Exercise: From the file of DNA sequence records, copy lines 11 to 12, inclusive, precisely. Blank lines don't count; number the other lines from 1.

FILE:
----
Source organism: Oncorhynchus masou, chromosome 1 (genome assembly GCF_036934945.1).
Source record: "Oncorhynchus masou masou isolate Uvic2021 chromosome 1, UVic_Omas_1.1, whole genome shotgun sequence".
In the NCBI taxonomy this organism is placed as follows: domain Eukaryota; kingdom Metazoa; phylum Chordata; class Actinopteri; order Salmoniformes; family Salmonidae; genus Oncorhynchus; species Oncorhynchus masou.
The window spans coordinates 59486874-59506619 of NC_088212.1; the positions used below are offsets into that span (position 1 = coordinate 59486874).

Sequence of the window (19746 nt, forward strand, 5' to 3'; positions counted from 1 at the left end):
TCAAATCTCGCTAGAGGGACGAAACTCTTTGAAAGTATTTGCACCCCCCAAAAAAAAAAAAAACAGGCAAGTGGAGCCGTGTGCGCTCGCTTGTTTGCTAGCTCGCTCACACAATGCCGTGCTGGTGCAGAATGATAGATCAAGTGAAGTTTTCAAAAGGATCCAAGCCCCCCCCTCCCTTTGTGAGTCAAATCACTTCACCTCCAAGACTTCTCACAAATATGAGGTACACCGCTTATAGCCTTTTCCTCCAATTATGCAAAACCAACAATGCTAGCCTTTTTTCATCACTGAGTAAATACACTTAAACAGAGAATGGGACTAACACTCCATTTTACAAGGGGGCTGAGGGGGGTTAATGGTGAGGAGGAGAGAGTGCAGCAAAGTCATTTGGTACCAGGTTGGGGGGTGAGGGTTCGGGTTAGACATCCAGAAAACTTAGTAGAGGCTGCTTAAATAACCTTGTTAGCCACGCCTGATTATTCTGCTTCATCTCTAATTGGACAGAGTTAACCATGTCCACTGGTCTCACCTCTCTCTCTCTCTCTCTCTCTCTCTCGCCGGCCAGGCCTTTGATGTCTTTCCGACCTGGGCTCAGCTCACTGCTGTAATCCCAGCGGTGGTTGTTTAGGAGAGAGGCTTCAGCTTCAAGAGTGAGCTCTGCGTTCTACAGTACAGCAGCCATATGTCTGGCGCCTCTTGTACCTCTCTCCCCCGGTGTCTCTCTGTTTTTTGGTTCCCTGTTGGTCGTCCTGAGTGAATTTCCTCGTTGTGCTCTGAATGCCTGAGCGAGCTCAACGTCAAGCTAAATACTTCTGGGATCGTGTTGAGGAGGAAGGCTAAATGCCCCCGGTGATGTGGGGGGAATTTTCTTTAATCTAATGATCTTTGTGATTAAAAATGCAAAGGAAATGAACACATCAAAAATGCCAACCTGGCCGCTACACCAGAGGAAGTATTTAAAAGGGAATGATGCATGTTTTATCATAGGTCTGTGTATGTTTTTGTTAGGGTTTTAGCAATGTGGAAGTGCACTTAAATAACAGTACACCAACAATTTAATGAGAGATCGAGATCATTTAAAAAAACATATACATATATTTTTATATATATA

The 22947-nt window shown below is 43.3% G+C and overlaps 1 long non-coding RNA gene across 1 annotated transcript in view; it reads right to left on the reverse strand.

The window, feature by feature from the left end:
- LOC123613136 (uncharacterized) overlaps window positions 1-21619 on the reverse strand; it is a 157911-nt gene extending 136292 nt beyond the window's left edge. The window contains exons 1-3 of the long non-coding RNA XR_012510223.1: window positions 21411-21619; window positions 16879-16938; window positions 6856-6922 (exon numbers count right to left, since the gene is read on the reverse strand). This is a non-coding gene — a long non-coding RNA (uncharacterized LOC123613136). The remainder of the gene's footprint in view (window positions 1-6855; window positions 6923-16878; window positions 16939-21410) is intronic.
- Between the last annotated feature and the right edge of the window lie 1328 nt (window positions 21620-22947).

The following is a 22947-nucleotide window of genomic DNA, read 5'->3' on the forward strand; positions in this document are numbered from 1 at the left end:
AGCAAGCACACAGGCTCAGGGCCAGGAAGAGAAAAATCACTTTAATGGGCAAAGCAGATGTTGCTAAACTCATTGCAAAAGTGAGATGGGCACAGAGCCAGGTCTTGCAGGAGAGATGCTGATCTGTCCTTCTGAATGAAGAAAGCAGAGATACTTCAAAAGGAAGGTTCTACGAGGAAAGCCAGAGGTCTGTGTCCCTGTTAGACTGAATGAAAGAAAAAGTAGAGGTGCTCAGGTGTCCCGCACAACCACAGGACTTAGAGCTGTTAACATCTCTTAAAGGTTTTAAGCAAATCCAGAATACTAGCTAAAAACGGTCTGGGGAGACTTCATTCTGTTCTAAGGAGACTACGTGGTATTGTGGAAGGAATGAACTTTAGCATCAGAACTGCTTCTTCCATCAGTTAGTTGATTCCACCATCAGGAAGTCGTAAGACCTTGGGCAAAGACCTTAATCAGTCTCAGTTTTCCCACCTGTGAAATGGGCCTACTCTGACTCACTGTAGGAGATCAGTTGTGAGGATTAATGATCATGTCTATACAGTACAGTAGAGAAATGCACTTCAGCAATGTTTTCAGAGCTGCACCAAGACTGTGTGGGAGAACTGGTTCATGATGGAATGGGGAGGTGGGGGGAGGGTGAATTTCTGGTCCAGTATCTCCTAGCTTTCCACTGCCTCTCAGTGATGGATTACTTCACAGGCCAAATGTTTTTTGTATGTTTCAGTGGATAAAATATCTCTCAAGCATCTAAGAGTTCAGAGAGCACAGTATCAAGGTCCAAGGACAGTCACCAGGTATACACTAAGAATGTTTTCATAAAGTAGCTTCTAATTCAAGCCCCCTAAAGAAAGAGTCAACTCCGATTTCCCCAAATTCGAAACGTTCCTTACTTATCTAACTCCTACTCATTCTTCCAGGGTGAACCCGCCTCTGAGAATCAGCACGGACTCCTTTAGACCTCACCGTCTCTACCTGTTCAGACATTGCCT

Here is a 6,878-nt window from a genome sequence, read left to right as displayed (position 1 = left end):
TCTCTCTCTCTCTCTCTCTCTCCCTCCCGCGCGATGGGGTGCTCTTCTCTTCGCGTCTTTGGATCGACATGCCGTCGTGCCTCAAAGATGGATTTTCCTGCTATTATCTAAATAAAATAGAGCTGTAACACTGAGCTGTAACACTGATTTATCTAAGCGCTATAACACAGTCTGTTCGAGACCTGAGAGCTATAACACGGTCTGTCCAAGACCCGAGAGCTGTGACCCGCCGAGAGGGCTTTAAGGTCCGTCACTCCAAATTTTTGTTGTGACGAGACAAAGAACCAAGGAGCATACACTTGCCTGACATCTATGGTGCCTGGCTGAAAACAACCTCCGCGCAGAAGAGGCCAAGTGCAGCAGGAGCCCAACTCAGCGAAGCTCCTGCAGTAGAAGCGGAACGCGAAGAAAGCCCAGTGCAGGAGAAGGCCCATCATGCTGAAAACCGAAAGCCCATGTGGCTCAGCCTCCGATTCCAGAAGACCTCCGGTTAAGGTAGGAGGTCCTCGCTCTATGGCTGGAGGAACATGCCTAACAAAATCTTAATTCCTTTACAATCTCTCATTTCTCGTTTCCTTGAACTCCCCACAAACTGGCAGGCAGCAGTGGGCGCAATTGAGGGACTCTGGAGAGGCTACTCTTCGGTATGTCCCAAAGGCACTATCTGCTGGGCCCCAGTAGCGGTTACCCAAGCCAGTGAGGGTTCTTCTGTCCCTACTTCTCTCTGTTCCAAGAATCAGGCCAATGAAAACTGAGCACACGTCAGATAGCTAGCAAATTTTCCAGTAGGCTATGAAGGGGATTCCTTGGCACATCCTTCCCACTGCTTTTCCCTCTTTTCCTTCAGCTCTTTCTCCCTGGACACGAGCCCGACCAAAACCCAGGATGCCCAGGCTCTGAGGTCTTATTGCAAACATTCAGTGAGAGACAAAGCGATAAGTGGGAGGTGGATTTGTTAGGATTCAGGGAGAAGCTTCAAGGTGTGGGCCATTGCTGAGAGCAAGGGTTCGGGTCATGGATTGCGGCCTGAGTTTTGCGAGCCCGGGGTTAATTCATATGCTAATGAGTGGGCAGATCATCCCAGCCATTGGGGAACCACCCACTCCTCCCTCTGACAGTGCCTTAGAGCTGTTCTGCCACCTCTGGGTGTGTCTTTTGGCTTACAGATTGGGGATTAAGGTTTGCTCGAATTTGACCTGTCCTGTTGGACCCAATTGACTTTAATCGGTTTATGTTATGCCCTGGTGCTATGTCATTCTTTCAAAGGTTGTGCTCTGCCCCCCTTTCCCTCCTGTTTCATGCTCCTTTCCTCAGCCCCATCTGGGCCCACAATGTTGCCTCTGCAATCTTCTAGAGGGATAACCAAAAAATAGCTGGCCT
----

The following is a 22947-nucleotide window of genomic DNA, read 5'->3' on the forward strand; positions in this document are numbered from 1 at the left end:
AGCAAGCACACAGGCTCAGGGCCAGGAAGAGAAAAATCACTTTAATGGGCAAAGCAGATGTTGCTAAACTCATTGCAAAAGTGAGATGGGCACAGAGCCAGGTCTTGCAGGAGAGATGCTGATCTGTCCTTCTGAATGAAGAAAGCAGAGATACTTCAAAAGGAAGGTTCTACGAGGAAAGCCAGAGGTCTGTGTCCCTGTTAGACTGAATGAAAGAAAAAGTAGAGGTGCTCAGGTGTCCCGCACAACCACAGGACTTAGAGCTGTTAACATCTCTTAAAGGTTTTAAGCAAATCCAGAATACTAGCTAAAAACGGTCTGGGGAGACTTCATTCTGTTCTAAGGAGACTACGTGGTATTGTGGAAGGAATGAACTTTAGCATCAGAACTGCTTCTTCCATCAGTTAGTTGATTCCACCATCAGGAAGTCGTAAGACCTTGGGCAAAGACCTTAATCAGTCTCAGTTTTCCCACCTGTGAAATGGGCCTACTCTGACTCACTGTAGGAGATCAGTTGTGAGGATTAATGATCATGTCTATACAGTACAGTAGAGAAATGCACTTCAGCAATGTTTTCAGAGCTGCACCAAGACTGTGTGGGAGAACTGGTTCATGATGGAATGGGGAGGTGGGGGGAGGGTGAATTTCTGGTCCAGTATCTCCTAGCTTTCCACTGCCTCTCAGTGATGGATTACTTCACAGGCCAAATGTTTTTTGTATGTTTCAGTGGATAAAATATCTCTCAAGCATCTAAGAGTTCAGAGAGCACAGTATCAAGGTCCAAGGACAGTCACCAGGTATACACTAAGAATGTTTTCATAAAGTAGCTTCTAATTCAAGCCCCCTAAAGAAAGAGTCAACTCCGATTTCCCCAAATTCGAAACGTTCCTTACTTATCTAACTCCTACTCATTCTTCCAGGGTGAACCCGCCTCTGAGAATCAGCACGGACTCCTTTAGACCTCACCGTCTCTACCTGTTCAGACATTGCCT